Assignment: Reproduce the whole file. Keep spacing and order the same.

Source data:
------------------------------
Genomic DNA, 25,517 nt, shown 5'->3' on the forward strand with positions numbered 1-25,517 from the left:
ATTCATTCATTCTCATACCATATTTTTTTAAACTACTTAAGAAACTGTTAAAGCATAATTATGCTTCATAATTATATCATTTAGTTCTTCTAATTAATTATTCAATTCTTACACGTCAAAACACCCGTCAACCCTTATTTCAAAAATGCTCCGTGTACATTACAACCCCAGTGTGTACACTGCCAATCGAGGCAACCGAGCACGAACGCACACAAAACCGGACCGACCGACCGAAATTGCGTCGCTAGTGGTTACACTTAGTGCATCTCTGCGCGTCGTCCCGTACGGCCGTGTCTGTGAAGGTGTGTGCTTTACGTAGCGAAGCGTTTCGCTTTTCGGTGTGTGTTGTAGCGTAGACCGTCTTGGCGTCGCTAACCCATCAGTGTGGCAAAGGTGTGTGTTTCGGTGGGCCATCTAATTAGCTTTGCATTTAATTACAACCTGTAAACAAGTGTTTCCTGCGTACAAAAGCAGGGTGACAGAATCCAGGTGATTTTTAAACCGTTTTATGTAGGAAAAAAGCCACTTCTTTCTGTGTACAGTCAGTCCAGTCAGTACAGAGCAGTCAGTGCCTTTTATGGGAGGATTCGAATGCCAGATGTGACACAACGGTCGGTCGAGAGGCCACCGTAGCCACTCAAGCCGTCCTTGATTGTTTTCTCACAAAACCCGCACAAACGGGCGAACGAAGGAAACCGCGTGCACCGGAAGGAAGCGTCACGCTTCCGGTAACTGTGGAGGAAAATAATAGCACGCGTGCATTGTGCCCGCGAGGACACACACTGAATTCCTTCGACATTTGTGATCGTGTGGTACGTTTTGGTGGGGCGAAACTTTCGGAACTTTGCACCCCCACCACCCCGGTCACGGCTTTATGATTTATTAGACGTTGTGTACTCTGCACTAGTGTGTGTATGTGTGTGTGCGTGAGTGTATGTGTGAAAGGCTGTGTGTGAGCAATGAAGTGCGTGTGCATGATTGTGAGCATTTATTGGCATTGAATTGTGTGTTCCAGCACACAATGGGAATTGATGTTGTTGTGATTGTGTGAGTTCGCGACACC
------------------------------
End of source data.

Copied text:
Genomic DNA, 25,517 nt, shown 5'->3' on the forward strand with positions numbered 1-25,517 from the left:
ATTCATTCATTCTCATACCATATTTTTTTAAACTACTTAAGAAACTGTTAAAGCATAATTATGCTTCATAATTATATCATTTAGTTCTTCTAATTAATTATTCAATTCTTACACGTCAAAACACCCGTCAACCCTTATTTCAAAAATGCTCCGTGTACATTACAACCCCAGTGTGTACACTGCCAATCGAGGCAACCGAGCACGAACGCACACAAAACCGGACCGACCGACCGAAATTGCGTCGCTAGTGGTTACACTTAGTGCATCTCTGCGCGTCGTCCCGTACGGCCGTGTCTGTGAAGGTGTGTGCTTTACGTAGCGAAGCGTTTCGCTTTTCGGTGTGTGTTGTAGCGTAGACCGTCTTGGCGTCGCTAACCCATCAGTGTGGCAAAGGTGTGTGTTTCGGTGGGCCATCTAATTAGCTTTGCATTTAATTACAACCTGTAAACAAGTGTTTCCTGCGTACAAAAGCAGGGTGACAGAATCCAGGTGATTTTTAAACCGTTTTATGTAGGAAAAAAGCCACTTCTTTCTGTGTACAGTCAGTCCAGTCAGTACAGAGCAGTCAGTGCCTTTTATGGGAGGATTCGAATGCCAGATGTGACACAACGGTCGGTCGAGAGGCCACCGTAGCCACTCAAGCCGTCCTTGATTGTTTTCTCACAAAACCCGCACAAACGGGCGAACGAAGGAAACCGCGTGCACCGGAAGGAAGCGTCACGCTTCCGGTAACTGTGGAGGAAAATAATAGCACGCGTGCATTGTGCCCGCGAGGACACACACTGAATTCCTTCGACATTTGTGATCGTGTGGTACGTTTTGGTGGGGCGAAACTTTCGGAACTTTGCACCCCCACCACCCCGGTCACGGCTTTATGATTTATTAGACGTTGTGTACTCTGCACTAGTGTGTGTATGTGTGTGTGCGTGAGTGTATGTGTGAAAGGCTGTGTGTGAGCAATGAAGTGCGTGTGCATGATTGTGAGCATTTATTGGCATTGAATTGTGTGTTCCAGCACACAATGGGAATTGATGTTGTTGTGATTGTGTGAGTTCGCGACACC